“Oh, I don’t know about that,” Hollendorfer said.

Blind Luck is a lock.

(Editor’s note: Hollendorfer was inducted into the Hall of Fame in 2011)


Havre de Grace beats the boys

By Joe Clancy

Larry Jones picked up a shank, shook jockey Ramon Dominguez’s hand and walked toward Havre de Grace as the field began to assemble for riders up in the paddock.

“The only thing I can tell you, Ramon, is when you turn for home, light out, don’t let these boys think they have a shot.”

Dominguez nodded, went out, and did exactly that. 

And, indeed, the boys didn’t have a shot.

Fox Hill Farm’s Havre de Grace won the Grade 1 Woodward Stakes by 1 1/4 lengths over Flat Out and Rule. 

Jones watched the race from the same clubhouse TV he watched Proud Spell win the 2008 Alabama, bracing on a trash can for the first part and bouncing off his feet for the second.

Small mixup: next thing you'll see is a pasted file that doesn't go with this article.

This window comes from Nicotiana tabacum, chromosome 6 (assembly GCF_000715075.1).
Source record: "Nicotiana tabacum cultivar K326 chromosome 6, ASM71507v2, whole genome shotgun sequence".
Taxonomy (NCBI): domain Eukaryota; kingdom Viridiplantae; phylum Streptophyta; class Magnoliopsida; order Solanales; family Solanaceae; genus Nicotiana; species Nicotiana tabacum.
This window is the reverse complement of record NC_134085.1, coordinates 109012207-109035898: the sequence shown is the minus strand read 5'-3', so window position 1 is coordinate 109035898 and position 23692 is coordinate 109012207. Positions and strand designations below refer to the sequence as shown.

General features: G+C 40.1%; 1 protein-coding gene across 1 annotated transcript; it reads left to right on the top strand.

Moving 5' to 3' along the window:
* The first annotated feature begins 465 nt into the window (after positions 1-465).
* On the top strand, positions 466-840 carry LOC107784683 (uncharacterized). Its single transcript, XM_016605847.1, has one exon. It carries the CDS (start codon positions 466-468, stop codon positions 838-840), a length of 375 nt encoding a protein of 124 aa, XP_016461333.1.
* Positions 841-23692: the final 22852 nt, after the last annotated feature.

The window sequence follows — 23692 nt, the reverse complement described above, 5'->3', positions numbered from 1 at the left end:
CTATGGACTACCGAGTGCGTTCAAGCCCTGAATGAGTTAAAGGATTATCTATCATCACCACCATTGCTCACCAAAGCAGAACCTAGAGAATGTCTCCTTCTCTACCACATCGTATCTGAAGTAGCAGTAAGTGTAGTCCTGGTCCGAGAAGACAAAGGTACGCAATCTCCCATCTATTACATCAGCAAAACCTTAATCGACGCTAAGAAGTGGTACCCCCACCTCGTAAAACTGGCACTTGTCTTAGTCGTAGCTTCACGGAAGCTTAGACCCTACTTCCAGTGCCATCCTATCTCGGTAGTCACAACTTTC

At the three-eighths pole, as Havre de Grace began to rev up, Jones basically said the same thing he said before the race, just with a little more inflection and emotion. 

“Come on baby girl. Come on baby girl. Take it to him, Flat Out’s right on you, light out Ramon, don’t be waiting, don’t be waiting. Let’s go. Let’s go. Let’s go. Keep going baby. Come on girl. Come on girl. Don’t wait on ‘em. Let’s go. Let’s go. Let’s go. Keep going. Keep going. Keep going. Keep going.”

Havre de Grace kept going, all the way to her fourth tally of the year, seventh in her career and first against the boys. Jones’ confidence was vindicated. 

“I ain’t never seen where boys are good at something and there wasn’t some smart ass girl that thinks she can do it better,” Jones cackled.